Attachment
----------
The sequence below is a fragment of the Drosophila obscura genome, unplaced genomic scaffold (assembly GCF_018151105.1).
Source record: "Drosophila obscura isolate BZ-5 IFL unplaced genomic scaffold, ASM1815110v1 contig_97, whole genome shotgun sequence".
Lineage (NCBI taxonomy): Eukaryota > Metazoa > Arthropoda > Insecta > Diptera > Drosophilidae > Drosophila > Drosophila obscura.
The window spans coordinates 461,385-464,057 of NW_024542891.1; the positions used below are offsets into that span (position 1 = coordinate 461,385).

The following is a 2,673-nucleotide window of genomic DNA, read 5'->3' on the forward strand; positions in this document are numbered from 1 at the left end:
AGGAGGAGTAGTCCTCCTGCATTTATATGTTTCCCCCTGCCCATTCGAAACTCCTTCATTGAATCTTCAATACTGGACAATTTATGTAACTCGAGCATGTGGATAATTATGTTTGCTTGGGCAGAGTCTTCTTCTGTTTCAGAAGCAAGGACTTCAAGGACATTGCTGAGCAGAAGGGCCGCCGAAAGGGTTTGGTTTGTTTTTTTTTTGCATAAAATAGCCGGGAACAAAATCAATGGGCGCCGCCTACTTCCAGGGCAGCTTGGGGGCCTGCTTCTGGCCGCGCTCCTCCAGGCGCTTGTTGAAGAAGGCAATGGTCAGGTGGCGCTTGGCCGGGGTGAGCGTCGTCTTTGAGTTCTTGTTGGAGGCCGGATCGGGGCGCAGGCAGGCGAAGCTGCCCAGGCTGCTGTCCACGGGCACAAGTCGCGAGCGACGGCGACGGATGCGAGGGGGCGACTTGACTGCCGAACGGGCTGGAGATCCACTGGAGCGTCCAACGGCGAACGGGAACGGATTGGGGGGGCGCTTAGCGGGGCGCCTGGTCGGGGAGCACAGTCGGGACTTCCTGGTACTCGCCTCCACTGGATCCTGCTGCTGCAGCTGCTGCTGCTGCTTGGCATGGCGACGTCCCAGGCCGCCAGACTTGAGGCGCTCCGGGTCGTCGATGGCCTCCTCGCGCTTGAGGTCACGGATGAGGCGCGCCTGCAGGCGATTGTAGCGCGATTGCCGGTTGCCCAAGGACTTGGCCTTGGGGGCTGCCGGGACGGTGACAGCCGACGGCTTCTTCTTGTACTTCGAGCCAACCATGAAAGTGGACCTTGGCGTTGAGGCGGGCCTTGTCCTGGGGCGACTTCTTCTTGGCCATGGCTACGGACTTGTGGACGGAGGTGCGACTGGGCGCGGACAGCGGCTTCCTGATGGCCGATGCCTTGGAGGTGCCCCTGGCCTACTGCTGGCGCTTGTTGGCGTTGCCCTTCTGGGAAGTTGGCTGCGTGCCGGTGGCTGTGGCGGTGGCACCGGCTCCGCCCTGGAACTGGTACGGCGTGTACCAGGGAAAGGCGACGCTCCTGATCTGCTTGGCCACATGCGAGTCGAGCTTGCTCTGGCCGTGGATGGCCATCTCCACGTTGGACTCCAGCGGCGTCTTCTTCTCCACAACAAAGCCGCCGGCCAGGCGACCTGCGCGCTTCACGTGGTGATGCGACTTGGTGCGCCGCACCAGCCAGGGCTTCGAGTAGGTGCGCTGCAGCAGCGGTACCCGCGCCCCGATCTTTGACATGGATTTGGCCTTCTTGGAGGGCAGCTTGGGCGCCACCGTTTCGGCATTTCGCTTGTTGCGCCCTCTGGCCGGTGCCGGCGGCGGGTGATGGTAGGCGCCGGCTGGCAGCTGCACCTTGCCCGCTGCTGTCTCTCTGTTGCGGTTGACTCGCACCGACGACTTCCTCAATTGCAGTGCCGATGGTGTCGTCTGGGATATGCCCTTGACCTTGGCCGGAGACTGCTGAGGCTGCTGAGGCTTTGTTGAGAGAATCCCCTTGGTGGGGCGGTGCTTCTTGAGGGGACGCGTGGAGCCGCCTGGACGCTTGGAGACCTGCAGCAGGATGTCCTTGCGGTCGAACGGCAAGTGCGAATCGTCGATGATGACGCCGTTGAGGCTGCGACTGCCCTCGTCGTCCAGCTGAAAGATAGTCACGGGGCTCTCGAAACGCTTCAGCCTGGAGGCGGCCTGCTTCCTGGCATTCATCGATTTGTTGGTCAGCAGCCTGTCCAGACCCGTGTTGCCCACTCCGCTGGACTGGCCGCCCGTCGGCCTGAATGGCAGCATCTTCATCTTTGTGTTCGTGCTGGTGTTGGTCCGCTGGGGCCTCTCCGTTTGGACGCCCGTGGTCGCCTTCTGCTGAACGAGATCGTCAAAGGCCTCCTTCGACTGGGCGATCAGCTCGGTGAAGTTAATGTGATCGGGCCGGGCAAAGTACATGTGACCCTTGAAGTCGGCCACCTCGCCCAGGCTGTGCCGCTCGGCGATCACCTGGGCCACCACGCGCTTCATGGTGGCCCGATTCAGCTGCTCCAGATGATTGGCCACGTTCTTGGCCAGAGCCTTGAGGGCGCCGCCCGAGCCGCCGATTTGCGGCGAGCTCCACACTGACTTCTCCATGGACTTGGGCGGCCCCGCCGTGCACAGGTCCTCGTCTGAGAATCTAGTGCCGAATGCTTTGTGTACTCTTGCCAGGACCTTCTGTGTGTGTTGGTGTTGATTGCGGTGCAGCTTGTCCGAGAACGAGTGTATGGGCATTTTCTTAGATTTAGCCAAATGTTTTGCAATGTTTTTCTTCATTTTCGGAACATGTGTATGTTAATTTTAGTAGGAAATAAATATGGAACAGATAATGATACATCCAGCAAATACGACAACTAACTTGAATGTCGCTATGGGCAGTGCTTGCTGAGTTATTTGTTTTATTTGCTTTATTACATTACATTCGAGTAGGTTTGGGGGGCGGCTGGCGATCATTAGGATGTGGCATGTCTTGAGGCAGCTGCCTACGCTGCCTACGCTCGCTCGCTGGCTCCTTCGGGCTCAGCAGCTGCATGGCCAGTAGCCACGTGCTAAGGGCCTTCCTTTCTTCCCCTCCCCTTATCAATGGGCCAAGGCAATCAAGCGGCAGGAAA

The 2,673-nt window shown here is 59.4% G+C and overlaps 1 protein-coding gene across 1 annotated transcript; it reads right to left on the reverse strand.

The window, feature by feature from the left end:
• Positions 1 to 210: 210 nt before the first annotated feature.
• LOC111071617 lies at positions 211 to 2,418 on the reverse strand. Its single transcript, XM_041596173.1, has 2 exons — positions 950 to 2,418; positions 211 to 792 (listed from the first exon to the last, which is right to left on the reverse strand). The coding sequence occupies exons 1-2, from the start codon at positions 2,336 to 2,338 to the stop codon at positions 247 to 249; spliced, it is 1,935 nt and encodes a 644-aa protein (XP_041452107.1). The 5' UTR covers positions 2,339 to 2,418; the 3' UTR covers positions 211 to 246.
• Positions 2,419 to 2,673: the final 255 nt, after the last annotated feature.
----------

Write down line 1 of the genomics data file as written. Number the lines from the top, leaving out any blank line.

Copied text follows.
The sequence below is a fragment of the Drosophila obscura genome, unplaced genomic scaffold (assembly GCF_018151105.1).